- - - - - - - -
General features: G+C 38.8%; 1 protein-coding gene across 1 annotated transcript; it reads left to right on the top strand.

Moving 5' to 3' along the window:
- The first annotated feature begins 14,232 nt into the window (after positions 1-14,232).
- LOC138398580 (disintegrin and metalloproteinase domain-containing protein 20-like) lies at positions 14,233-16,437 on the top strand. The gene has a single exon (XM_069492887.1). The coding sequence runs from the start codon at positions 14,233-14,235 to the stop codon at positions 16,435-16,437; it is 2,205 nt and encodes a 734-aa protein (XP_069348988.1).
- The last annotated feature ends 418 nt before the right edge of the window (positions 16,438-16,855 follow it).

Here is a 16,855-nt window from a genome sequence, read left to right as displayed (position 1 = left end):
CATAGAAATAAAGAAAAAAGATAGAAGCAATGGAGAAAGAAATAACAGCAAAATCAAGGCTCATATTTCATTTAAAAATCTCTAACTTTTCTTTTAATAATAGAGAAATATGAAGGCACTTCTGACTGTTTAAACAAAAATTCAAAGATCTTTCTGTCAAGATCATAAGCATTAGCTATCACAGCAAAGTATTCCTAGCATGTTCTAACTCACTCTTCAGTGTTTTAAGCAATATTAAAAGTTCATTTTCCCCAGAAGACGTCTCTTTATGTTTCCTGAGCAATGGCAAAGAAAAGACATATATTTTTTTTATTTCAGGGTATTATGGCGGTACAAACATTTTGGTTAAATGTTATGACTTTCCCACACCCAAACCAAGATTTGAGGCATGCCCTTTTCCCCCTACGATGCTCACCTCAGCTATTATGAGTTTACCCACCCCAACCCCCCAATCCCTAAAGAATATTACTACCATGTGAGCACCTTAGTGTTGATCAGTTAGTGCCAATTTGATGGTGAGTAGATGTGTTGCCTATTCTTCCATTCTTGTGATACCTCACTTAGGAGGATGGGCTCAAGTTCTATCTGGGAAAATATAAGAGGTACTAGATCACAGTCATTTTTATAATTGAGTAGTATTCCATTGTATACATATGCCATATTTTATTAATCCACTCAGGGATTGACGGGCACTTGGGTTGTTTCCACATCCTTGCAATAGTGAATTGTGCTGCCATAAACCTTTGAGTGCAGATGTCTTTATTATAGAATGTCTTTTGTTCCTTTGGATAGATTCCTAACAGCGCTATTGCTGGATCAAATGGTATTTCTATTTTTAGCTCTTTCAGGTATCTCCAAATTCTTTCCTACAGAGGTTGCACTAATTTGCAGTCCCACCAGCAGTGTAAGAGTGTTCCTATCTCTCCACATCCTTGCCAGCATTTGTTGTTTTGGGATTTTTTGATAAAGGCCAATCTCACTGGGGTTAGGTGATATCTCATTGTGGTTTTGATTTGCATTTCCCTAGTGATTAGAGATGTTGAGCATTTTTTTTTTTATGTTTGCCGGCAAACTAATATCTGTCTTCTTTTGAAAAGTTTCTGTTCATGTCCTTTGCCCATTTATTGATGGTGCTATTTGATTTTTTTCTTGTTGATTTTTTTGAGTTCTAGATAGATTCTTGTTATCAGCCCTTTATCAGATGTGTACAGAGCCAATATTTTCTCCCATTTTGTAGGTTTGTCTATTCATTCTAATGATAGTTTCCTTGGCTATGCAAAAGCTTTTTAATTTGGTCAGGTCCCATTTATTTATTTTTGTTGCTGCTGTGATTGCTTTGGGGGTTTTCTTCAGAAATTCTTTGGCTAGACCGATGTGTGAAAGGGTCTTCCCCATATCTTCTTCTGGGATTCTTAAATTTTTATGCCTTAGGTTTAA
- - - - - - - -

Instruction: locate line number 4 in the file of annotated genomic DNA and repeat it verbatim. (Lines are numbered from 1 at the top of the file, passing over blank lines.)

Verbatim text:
- LOC138398580 (disintegrin and metalloproteinase domain-containing protein 20-like) lies at positions 14,233-16,437 on the top strand. The gene has a single exon (XM_069492887.1). The coding sequence runs from the start codon at positions 14,233-14,235 to the stop codon at positions 16,435-16,437; it is 2,205 nt and encodes a 734-aa protein (XP_069348988.1).